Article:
So, I was thinking that the Church is dead. If not totally dead, it is as Miracle Max from The Princess Bride would say at least “mostly dead” or in very critical condition. I know you probably don’t read a pastor’s blog expecting to hear this kind of thing. You were perhaps hoping for something a little more uplifting. Sorry. The vital signs are, it seems weak.
When it comes to belonging to a church, the fastest growing group of people in our culture simply don’t. 5% of the population said they were “unaffiliated” in 1972. Today it is 16%. People are not choosing other churches, mega churches, new churches or old churches; they are not picking more conservative or more liberal churches, when they leave one church, they are not going to something “better” – they are choosing to do away with church completely. They are often called “nones” because they check “none” on surveys about religious affiliation This is happening to every single segment of the Christian Church – Protestant, Evangelical, Roman Catholic — it across the board.
More facts: 70% of mainline Protestant households have no children; 91% of those same congregations are white (unlike our society). The median age of people in church is steadily and quickly rising (averaging over 62 years). Congregations are getting smaller and smaller on the whole. Only 27% of “members” actually worship each week. Only 7% of Christians have actually read the whole Bible.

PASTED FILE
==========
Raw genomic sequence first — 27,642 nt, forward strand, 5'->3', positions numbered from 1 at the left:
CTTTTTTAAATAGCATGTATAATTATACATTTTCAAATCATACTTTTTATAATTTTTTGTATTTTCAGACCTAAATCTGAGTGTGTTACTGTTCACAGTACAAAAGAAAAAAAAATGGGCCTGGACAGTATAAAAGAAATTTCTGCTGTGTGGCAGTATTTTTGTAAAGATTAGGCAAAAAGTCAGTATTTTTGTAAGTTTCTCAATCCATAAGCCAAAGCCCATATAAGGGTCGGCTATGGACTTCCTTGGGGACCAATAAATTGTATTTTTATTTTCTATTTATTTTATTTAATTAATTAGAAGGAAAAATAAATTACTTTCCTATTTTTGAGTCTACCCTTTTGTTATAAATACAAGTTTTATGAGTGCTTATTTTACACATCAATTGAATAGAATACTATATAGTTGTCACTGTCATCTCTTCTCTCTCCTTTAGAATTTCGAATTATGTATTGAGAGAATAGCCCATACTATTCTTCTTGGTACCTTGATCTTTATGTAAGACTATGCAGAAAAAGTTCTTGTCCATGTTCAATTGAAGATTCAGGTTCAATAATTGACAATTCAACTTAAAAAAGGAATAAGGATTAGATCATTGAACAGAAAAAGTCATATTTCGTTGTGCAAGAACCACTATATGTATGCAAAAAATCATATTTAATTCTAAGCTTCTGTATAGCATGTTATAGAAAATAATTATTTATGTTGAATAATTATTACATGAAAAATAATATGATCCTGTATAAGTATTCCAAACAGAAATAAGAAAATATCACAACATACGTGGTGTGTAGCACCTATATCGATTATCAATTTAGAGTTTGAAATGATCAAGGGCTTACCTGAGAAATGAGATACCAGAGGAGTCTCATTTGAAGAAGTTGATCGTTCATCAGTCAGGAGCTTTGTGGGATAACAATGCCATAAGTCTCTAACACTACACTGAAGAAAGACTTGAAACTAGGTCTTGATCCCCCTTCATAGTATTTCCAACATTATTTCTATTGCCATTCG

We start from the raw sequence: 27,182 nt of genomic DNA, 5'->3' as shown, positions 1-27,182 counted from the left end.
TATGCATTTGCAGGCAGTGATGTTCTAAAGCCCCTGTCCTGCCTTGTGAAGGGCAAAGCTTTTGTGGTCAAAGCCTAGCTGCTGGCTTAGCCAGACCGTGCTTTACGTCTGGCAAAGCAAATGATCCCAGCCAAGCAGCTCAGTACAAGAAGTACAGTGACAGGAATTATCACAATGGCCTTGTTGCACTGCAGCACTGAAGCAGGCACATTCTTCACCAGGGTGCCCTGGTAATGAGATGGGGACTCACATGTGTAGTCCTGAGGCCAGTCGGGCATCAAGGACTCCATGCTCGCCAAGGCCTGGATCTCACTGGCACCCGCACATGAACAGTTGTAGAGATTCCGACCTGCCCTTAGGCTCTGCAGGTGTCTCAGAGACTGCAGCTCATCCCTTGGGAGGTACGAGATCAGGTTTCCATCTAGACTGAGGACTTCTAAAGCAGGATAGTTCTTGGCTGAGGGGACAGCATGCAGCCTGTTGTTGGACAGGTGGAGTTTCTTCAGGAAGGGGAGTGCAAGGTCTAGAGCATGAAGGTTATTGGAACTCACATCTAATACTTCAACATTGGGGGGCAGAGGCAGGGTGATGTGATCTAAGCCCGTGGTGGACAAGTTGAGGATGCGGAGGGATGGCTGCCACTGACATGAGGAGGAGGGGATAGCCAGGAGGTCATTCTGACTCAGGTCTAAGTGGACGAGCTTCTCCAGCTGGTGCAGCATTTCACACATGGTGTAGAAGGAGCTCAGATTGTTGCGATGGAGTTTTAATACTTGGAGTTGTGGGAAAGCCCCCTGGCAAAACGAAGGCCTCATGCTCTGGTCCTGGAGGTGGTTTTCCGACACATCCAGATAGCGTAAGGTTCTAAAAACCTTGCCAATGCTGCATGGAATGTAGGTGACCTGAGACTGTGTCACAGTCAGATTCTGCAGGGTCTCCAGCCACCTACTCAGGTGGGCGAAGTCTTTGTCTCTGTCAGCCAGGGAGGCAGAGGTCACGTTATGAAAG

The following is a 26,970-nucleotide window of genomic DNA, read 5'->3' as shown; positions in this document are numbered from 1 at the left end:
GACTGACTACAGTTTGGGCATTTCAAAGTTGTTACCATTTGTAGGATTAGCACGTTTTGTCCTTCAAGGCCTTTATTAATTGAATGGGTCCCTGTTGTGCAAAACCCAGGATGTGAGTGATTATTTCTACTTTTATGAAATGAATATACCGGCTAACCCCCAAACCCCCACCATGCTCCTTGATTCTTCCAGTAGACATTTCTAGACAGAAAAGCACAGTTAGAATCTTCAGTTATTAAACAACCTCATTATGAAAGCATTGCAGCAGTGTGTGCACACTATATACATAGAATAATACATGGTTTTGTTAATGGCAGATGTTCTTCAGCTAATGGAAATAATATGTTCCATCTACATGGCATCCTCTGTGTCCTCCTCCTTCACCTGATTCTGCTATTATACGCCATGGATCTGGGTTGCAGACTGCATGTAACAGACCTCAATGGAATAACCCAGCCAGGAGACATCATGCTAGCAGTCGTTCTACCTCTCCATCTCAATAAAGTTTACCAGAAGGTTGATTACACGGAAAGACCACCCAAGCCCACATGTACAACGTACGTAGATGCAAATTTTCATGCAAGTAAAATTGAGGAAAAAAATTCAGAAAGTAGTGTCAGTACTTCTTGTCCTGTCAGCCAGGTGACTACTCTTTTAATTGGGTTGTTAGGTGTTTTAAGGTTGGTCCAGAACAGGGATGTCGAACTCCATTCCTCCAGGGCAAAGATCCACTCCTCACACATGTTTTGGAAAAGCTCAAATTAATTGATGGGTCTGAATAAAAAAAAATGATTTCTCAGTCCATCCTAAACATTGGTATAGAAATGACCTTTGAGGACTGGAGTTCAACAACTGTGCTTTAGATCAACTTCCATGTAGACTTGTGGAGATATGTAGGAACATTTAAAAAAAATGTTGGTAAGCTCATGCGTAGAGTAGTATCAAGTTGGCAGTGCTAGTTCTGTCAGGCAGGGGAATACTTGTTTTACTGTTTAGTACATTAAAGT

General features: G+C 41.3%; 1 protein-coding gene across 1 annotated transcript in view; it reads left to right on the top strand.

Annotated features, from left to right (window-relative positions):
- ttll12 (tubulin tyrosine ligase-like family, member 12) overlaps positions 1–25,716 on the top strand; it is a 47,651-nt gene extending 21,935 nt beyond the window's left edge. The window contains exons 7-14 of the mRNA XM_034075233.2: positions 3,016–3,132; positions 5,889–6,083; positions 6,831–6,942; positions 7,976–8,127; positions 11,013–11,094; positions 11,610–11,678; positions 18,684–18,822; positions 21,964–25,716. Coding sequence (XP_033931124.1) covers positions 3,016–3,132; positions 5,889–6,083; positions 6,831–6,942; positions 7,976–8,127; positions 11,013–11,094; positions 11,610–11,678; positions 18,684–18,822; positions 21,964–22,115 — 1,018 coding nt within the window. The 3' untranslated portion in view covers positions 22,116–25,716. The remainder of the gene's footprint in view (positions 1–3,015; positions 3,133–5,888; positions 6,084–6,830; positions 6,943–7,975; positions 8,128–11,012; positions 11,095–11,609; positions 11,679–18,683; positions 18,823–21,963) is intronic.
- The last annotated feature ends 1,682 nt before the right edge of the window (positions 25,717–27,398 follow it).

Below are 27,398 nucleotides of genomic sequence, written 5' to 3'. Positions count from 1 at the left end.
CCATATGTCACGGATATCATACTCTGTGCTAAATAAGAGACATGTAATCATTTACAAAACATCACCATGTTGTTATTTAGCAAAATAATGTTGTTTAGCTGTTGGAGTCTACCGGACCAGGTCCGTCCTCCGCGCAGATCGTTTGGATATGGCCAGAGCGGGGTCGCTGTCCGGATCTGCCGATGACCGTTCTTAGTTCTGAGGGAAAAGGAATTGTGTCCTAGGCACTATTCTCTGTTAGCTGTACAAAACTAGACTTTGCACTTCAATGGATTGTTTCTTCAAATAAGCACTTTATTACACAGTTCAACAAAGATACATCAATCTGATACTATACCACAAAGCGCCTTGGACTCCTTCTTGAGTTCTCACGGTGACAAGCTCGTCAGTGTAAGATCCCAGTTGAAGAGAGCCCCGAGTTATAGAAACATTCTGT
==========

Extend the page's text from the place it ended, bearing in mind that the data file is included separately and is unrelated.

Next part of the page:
The truth is that things have changed in every aspect of our world – economic, political, cultural and yes, religious. The Church that we all remember from our youth is dead, mostly. Think back to the way things used to be:
- You were born into the faith and stayed in your tradition
- Faith was a way of believing, so you learned beliefs first – memorized, understood.
- Christian faith was expected of most everyone
- Institutions played an important part in our lives
- Authority was given to those who had studied – experts
- Keeping the faith = Keeping the traditions
- People seek spiritual connections and religious life on their own.
- Faith is a way of living – doctrines and “truth” are understood to be negotiable or dialogic. So, spirituality is about living daily
- Christian faith is no longer a cultural norm
- Institutions/Denominations have lost their power and are fading
- Seminary training and official teachers are suspect
- Keeping the faith = living with integrity